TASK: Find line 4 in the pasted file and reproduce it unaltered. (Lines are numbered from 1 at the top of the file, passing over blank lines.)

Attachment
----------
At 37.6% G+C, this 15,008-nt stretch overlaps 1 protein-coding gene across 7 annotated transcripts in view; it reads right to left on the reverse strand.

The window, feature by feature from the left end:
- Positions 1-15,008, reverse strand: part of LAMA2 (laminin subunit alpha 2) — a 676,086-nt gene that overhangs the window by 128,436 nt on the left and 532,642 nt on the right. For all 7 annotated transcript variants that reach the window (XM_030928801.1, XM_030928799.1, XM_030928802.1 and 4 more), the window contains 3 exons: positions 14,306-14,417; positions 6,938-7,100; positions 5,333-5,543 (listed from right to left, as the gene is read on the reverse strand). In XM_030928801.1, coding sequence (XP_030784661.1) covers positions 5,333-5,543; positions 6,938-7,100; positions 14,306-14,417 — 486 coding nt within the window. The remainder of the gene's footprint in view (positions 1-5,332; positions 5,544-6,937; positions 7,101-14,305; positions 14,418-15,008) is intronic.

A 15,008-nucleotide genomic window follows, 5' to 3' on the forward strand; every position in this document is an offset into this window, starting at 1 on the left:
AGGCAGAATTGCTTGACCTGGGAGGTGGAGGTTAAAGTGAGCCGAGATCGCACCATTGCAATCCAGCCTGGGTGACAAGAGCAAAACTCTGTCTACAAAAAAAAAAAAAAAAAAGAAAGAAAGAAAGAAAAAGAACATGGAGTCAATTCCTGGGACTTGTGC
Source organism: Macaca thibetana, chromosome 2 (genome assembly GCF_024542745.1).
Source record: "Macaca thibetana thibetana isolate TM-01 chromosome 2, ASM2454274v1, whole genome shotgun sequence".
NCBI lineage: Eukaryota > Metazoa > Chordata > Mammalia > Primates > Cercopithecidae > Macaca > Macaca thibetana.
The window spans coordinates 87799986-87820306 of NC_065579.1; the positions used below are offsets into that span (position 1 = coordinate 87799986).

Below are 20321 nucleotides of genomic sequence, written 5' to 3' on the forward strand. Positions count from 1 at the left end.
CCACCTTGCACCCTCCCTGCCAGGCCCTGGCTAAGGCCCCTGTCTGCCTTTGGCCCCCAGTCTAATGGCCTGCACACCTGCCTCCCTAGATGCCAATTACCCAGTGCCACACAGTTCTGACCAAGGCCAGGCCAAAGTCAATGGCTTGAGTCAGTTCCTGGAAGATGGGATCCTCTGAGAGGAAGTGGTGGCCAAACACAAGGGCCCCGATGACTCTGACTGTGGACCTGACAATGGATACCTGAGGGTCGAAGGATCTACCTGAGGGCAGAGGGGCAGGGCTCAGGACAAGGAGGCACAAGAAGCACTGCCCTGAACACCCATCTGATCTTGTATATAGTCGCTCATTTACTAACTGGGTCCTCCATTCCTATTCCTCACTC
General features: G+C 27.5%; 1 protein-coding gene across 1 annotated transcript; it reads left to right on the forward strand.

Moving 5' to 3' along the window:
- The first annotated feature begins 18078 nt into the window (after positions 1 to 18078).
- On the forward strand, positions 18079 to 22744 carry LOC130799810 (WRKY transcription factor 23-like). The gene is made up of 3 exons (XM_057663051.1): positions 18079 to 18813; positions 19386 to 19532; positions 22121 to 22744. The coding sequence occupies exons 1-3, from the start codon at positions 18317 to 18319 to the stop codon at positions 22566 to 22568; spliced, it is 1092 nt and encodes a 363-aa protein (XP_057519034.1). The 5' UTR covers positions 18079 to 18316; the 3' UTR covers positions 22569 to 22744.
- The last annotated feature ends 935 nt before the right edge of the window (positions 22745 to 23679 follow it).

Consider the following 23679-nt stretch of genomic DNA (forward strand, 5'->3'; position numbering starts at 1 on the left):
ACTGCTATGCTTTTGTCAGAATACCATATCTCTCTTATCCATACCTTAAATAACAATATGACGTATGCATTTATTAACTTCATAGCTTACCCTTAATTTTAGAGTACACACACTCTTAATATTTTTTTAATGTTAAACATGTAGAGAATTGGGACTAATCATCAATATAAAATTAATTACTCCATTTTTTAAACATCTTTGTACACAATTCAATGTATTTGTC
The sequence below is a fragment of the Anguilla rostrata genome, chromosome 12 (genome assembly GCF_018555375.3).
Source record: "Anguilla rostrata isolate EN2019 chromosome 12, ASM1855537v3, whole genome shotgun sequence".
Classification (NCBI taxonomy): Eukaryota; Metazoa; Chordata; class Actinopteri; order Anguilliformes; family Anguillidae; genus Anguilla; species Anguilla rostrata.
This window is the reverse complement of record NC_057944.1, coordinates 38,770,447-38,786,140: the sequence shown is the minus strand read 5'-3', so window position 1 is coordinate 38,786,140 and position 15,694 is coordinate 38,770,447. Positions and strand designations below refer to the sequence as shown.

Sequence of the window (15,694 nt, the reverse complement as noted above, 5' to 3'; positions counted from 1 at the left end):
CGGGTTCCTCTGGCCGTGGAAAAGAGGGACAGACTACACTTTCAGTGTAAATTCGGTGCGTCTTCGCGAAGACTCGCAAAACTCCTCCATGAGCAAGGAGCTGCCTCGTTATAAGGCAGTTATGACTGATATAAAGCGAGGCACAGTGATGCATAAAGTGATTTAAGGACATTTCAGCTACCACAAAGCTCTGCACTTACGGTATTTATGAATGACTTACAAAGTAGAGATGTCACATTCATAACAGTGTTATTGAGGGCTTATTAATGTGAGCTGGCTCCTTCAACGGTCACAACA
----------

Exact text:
A 15,008-nucleotide genomic window follows, 5' to 3' on the forward strand; every position in this document is an offset into this window, starting at 1 on the left: